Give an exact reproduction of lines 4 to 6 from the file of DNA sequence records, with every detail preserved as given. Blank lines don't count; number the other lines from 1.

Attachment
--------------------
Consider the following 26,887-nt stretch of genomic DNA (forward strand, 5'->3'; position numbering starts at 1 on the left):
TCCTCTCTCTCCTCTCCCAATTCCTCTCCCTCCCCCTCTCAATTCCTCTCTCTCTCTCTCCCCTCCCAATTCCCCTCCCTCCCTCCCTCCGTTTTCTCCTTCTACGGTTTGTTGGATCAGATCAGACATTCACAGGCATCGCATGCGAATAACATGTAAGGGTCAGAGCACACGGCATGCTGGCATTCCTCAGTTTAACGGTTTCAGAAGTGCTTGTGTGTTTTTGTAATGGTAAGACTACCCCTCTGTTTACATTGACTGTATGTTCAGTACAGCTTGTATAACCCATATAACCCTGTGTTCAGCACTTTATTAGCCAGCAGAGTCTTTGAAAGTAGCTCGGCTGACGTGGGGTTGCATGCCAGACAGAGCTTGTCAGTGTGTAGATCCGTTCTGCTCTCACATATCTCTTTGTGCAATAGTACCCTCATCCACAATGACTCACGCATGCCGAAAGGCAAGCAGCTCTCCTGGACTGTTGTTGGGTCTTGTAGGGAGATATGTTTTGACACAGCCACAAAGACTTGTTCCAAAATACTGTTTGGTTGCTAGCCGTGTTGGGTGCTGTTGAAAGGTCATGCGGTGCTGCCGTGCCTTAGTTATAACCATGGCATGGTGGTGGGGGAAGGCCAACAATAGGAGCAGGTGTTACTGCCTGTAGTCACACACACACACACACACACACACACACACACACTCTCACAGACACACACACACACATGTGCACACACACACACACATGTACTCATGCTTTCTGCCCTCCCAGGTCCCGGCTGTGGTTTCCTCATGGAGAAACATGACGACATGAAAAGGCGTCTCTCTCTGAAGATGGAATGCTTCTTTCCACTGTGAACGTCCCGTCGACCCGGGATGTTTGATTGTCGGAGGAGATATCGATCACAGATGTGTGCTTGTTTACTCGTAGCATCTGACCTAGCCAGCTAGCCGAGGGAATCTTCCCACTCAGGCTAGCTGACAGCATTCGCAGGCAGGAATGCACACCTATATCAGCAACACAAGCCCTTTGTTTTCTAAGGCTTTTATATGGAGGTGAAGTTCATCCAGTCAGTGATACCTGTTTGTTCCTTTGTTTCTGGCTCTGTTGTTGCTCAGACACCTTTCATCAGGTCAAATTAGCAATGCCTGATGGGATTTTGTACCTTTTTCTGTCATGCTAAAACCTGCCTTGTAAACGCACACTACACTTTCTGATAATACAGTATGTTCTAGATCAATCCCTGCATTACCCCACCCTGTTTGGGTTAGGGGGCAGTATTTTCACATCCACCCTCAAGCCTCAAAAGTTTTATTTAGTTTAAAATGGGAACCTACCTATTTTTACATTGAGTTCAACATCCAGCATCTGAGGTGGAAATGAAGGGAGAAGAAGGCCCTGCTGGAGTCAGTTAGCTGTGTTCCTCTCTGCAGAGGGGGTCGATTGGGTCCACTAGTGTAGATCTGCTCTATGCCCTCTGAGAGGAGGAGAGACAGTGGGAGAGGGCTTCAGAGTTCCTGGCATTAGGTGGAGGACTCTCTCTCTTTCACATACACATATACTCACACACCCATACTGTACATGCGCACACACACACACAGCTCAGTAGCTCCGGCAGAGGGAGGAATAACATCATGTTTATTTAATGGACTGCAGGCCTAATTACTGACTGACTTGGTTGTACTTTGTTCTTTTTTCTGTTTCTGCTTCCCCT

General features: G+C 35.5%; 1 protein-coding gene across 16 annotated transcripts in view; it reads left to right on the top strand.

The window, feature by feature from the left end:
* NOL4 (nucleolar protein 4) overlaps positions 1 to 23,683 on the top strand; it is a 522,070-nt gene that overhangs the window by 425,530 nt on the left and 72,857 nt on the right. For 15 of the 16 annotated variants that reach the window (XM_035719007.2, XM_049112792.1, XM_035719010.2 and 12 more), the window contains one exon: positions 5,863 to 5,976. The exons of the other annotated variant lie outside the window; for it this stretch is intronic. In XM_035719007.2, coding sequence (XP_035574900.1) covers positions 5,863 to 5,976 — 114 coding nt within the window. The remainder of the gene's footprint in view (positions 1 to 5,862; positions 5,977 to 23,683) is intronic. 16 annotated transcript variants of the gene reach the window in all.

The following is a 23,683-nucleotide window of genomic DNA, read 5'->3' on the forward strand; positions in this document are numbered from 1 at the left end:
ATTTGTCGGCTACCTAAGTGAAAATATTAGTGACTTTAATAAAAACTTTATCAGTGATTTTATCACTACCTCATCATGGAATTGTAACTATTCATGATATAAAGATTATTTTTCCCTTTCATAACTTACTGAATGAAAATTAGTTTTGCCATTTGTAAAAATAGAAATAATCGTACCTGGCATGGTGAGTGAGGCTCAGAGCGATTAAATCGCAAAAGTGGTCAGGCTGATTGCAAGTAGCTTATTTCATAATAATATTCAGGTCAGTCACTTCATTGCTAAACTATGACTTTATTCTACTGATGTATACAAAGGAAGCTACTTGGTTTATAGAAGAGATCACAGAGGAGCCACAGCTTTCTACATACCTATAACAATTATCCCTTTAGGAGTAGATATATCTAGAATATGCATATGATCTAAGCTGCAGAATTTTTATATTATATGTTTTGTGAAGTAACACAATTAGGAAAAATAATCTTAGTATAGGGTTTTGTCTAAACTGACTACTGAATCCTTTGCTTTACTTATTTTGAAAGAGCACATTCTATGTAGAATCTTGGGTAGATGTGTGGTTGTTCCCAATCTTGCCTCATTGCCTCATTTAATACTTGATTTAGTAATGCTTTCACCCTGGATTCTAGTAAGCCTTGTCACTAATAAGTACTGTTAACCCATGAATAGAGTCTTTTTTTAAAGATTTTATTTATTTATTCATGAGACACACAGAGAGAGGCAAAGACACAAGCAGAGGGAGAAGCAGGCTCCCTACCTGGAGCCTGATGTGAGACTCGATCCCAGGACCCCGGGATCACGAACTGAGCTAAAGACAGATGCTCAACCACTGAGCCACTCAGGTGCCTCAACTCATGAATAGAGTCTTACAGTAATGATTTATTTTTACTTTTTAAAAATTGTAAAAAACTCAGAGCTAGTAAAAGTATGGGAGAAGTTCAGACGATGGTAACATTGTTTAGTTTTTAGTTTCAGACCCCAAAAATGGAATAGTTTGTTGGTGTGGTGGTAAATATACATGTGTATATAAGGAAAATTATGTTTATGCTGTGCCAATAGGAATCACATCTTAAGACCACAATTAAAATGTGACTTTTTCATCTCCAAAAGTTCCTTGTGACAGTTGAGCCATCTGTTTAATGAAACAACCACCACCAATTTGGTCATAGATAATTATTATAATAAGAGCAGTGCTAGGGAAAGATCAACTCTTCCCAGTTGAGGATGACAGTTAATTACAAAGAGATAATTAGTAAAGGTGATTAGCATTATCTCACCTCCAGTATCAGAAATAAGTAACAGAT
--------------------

The window, feature by feature from the left end:
* NOL4 (nucleolar protein 4) overlaps positions 1 to 23,683 on the top strand; it is a 522,070-nt gene that overhangs the window by 425,530 nt on the left and 72,857 nt on the right. For 15 of the 16 annotated variants that reach the window (XM_035719007.2, XM_049112792.1, XM_035719010.2 and 12 more), the window contains one exon: positions 5,863 to 5,976. The exons of the other annotated variant lie outside the window; for it this stretch is intronic. In XM_035719007.2, coding sequence (XP_035574900.1) covers positions 5,863 to 5,976 — 114 coding nt within the window. The remainder of the gene's footprint in view (positions 1 to 5,862; positions 5,977 to 23,683) is intronic. 16 annotated transcript variants of the gene reach the window in all.

The following is a 23,683-nucleotide window of genomic DNA, read 5'->3' on the forward strand; positions in this document are numbered from 1 at the left end: